Over the last 30 years, more than a million US women have received unnecessary and invasive breast cancer treatments, say researchers.
The results throw new doubt over the effectiveness of an already controversial cancer screening tool that is aimed at detecting tumors before they spread and become more difficult to treat.
To reach the one million figure, researchers compared the number of breast cancer cases detected at early and late stages among women over 40 between 1976 and 2008.
Their analysis showed that, since mammograms became standard in the United States, the number of early-stage breast cancers detected has doubled -- in recent years, doctors found tumors in 234 women out of 100,000.
But in that same period, the rate of women diagnosed with late-stage breast cancer has dropped just eight percent -- from 102 to 94 cases out of 100,000.
"We estimated that breast cancer was overdiagnosed -- i.e., tumors were detected on screening that would never have led to clinical symptoms -- in 1.3 million US women in the past 30 years," authors Gilbert Welch of Dartmouth Medical School and Archie Bleyer of the Oregon Health & Science University, wrote in a study published Thursday in the New England Journal of Medicine.
"We estimated that in 2008, breast cancer was overdiagnosed in more than 70,000 women; this accounted for 31% of all breast cancers diagnosed," they added.
These women likely received major medical interventions -- including surgery, radiology, hormone therapy and chemotherapy -- that ought only to be used when absolutely necessary, the authors stressed.
They also concluded the significant drop in breast cancer deaths can be best explained by the improvement in treatments, rather than the early detection through mammograms.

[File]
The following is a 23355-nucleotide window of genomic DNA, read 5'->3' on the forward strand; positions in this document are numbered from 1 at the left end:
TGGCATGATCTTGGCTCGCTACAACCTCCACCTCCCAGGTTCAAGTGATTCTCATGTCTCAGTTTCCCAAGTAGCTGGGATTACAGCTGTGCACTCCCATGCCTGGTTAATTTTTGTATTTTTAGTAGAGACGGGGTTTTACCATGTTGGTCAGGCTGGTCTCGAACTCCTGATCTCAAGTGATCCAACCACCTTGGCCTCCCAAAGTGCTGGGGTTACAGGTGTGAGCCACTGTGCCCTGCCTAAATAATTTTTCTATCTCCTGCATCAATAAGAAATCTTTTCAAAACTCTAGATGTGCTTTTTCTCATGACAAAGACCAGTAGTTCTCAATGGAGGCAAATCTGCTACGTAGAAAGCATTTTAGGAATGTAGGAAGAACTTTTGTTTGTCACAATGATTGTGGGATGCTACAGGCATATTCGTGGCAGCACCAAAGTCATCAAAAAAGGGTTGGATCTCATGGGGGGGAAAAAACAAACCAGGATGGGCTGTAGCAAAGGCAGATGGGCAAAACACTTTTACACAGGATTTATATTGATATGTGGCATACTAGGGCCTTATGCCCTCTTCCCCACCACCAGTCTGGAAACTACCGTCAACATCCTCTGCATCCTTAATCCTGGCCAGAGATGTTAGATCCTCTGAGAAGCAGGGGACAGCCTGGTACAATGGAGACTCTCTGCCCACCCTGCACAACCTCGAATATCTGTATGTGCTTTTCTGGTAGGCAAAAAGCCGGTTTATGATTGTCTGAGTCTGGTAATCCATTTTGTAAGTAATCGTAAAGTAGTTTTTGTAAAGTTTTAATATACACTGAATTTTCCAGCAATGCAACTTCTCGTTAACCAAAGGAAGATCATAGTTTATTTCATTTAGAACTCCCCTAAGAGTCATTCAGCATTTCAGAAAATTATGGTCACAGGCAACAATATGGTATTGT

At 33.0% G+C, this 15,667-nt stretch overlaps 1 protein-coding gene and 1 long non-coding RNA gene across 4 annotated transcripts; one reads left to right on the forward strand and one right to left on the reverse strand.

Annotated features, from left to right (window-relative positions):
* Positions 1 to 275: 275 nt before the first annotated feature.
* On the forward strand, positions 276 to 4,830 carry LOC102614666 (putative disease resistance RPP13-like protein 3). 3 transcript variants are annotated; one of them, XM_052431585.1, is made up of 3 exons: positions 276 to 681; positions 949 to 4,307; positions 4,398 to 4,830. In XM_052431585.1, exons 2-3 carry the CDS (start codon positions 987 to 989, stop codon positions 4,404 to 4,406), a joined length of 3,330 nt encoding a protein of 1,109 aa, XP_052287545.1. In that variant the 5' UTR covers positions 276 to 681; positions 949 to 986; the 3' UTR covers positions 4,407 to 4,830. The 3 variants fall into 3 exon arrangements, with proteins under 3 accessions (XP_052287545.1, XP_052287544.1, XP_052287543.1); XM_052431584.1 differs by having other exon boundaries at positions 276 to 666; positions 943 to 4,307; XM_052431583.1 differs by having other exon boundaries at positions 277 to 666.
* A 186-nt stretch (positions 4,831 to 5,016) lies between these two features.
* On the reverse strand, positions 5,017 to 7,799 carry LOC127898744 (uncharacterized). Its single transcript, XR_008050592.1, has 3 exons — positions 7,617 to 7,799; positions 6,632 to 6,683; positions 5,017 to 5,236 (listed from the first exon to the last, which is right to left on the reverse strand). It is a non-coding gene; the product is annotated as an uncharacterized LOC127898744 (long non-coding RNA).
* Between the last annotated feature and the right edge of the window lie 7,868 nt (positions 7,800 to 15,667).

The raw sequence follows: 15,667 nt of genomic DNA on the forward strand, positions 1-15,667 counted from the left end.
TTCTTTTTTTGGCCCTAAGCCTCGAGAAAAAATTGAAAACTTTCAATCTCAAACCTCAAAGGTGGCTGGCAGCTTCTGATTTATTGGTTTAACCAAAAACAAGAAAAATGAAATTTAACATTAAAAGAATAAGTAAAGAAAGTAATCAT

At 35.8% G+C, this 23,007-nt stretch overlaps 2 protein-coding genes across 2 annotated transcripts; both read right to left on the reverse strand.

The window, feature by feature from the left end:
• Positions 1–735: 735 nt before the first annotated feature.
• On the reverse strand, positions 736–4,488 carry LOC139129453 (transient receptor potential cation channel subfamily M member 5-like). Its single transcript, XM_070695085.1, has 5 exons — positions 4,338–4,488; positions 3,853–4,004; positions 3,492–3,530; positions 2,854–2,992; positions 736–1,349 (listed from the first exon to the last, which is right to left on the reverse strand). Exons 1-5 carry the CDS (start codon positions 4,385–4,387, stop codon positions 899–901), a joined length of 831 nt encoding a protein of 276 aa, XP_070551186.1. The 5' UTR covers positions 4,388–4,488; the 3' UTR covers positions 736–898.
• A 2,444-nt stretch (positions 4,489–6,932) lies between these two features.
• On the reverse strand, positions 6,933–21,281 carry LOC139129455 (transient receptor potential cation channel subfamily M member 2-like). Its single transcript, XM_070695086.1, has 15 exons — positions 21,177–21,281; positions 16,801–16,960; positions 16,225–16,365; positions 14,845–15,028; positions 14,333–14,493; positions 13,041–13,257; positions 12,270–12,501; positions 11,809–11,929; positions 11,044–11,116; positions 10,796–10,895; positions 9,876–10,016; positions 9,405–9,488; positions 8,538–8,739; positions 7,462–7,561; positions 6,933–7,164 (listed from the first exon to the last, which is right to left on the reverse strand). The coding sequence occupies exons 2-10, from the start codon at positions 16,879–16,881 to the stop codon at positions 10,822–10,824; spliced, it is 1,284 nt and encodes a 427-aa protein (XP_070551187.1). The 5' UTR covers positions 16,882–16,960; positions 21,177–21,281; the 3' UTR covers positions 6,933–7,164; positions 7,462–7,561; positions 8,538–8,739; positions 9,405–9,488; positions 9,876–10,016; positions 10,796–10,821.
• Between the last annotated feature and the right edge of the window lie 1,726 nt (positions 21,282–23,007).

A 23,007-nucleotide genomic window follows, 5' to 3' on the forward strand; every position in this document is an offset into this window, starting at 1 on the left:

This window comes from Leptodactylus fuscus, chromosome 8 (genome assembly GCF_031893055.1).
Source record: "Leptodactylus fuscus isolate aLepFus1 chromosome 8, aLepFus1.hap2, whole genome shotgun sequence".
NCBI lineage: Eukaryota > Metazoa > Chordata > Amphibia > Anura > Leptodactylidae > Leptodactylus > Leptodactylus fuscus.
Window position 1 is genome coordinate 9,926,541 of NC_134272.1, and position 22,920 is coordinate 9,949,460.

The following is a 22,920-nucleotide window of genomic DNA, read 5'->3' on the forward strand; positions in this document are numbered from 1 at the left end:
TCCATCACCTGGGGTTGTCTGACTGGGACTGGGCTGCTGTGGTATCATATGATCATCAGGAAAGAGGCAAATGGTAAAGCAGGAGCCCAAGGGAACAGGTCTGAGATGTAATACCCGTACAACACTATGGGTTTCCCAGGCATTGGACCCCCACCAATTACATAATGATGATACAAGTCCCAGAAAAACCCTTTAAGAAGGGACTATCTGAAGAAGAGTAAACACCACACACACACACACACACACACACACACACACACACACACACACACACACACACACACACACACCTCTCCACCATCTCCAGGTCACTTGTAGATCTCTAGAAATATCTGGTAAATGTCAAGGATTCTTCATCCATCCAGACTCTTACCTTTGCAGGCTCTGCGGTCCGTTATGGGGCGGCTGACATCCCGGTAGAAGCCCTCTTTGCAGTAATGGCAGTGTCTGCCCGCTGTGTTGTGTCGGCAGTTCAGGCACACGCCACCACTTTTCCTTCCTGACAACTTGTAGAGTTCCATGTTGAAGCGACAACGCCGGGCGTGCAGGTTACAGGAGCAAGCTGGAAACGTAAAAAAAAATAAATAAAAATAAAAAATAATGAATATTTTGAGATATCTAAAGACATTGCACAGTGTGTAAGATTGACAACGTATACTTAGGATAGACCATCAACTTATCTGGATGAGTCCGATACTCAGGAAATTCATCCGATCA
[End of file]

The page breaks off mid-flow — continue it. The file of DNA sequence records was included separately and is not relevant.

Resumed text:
The research adds to other work published in recent years that throw into question whether mammograms ought to be performed regularly as a cancer prevention tool.
One often cited study, done in Norway, showed that regular mammograms reduce the risk of death from breast cancer by less than 10 percent.
Another study -- which compared European countries where mammograms became routine in the 1990s with ones where they became common in the 2000s -- concluded that the screening tool did not lessen the number of deaths at all.
Earlier, in 2009, a group of independent experts commissioned by the US government revised its recommendations for when and how often women should get mammograms.
The group said most women should wait until age 50, and go every other year for the screening, rather than every year starting at age 40.
A separate article, also published Thursday in the New England Journal of Medicine, argued that, despite the risk of false positives and overdiagnosis, women should begin getting mammograms at age 40.
"Screening can be thought of as a kind of insurance. As with all insurance, there are costs for protection against adverse events that have a low probability of occurrence but could be catastrophic if they occurred without the insurance," wrote Robert Smith.
"In that context, given the evidence, there are good reasons to begin screening at the age of 40," he added.
Despite significant progress, breast cancer is the most common form of cancer among women and the one that kills the most women around the world.
Each year, another 1.4 million cases of the disease are diagnosed worldwide.